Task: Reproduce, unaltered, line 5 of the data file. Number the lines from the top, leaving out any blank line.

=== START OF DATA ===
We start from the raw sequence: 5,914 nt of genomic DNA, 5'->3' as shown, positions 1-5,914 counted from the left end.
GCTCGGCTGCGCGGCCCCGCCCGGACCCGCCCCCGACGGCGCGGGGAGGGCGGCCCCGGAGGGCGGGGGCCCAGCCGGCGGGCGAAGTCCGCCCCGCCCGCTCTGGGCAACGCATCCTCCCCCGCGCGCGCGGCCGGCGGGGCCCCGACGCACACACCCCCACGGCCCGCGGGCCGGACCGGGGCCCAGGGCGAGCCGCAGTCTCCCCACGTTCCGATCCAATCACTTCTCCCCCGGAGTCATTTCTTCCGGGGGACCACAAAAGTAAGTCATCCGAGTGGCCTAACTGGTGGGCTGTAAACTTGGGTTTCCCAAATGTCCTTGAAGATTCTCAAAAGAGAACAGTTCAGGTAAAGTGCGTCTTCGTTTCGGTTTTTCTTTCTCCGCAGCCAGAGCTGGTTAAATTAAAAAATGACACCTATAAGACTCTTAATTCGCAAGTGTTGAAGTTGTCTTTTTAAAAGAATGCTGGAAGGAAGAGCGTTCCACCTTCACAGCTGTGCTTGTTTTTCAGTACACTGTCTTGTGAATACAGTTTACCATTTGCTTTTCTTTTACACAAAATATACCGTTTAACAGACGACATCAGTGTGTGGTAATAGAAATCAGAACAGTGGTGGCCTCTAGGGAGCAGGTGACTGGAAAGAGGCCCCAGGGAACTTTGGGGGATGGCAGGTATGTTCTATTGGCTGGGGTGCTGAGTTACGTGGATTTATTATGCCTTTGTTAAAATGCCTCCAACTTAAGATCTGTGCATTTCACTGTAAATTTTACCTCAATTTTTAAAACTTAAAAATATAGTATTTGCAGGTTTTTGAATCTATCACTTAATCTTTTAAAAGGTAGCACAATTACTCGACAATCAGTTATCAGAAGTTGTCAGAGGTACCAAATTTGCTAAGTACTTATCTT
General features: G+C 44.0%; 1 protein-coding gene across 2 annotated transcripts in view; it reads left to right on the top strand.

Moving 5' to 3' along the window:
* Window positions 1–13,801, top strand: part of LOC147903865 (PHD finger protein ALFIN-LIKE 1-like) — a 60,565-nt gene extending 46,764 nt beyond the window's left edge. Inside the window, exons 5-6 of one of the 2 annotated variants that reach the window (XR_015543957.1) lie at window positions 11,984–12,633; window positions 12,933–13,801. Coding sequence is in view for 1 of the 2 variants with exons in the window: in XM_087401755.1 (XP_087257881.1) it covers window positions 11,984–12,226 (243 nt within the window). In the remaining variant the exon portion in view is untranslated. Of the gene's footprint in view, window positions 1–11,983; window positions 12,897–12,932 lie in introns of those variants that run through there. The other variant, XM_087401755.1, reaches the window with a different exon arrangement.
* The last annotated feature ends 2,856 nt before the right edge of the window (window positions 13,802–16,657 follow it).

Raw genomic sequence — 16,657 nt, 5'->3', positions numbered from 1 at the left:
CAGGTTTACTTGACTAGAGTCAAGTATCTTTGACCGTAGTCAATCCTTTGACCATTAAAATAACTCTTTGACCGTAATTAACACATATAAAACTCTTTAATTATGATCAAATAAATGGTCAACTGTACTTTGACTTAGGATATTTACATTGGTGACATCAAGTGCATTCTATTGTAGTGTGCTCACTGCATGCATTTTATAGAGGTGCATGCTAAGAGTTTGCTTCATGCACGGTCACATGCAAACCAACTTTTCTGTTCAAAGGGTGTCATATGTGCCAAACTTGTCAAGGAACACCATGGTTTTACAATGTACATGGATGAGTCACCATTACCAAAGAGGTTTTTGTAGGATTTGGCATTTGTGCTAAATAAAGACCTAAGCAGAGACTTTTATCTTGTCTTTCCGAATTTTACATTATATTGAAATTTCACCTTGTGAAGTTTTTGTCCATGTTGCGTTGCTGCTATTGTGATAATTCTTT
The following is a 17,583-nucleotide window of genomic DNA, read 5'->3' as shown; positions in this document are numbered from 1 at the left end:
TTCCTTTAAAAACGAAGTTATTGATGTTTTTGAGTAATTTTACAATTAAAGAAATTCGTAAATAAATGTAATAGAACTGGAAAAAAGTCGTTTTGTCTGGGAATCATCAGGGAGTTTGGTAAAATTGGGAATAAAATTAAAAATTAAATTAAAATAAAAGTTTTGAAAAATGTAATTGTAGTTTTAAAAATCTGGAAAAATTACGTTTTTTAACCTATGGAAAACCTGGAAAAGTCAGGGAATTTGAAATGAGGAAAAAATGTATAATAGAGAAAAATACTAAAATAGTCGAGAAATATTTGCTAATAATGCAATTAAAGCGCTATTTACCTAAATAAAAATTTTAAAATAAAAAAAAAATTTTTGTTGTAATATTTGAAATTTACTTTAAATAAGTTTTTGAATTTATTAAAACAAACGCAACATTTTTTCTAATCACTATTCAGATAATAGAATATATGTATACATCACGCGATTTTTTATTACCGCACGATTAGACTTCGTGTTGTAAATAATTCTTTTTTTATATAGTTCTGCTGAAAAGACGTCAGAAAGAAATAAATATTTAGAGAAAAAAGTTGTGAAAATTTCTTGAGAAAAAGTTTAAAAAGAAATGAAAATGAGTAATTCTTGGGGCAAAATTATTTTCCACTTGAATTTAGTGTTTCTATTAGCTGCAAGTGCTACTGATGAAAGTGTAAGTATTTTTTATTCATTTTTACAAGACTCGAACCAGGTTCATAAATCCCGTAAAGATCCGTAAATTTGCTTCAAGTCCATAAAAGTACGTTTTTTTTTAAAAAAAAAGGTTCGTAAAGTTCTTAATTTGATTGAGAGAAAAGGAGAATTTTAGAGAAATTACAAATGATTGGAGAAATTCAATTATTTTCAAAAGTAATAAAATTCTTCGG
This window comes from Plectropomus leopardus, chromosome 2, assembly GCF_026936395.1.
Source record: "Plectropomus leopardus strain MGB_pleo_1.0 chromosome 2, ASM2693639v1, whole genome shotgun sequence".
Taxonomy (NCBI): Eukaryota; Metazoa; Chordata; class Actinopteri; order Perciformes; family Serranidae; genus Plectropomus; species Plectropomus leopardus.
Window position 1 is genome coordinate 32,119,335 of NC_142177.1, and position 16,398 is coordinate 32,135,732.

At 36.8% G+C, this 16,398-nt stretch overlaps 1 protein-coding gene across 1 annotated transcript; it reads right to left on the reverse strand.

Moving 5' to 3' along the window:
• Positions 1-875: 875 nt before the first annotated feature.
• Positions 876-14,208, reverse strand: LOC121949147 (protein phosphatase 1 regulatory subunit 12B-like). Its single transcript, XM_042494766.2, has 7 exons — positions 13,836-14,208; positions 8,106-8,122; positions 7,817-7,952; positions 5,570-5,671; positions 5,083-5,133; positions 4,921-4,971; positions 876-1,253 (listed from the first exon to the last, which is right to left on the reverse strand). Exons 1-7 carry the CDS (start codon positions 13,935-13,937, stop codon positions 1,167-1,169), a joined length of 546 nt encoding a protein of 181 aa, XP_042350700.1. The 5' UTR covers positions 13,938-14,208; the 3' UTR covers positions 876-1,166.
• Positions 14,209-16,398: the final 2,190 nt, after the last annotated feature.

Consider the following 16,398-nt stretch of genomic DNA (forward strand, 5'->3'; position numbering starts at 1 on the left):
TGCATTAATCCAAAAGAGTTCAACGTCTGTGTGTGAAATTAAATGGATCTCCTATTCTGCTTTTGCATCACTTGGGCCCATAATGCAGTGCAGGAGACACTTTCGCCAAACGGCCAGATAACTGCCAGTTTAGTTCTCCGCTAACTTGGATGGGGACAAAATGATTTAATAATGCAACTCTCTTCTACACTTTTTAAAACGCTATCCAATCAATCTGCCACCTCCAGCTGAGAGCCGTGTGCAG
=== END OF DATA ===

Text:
* Window positions 1–13,801, top strand: part of LOC147903865 (PHD finger protein ALFIN-LIKE 1-like) — a 60,565-nt gene extending 46,764 nt beyond the window's left edge. Inside the window, exons 5-6 of one of the 2 annotated variants that reach the window (XR_015543957.1) lie at window positions 11,984–12,633; window positions 12,933–13,801. Coding sequence is in view for 1 of the 2 variants with exons in the window: in XM_087401755.1 (XP_087257881.1) it covers window positions 11,984–12,226 (243 nt within the window). In the remaining variant the exon portion in view is untranslated. Of the gene's footprint in view, window positions 1–11,983; window positions 12,897–12,932 lie in introns of those variants that run through there. The other variant, XM_087401755.1, reaches the window with a different exon arrangement.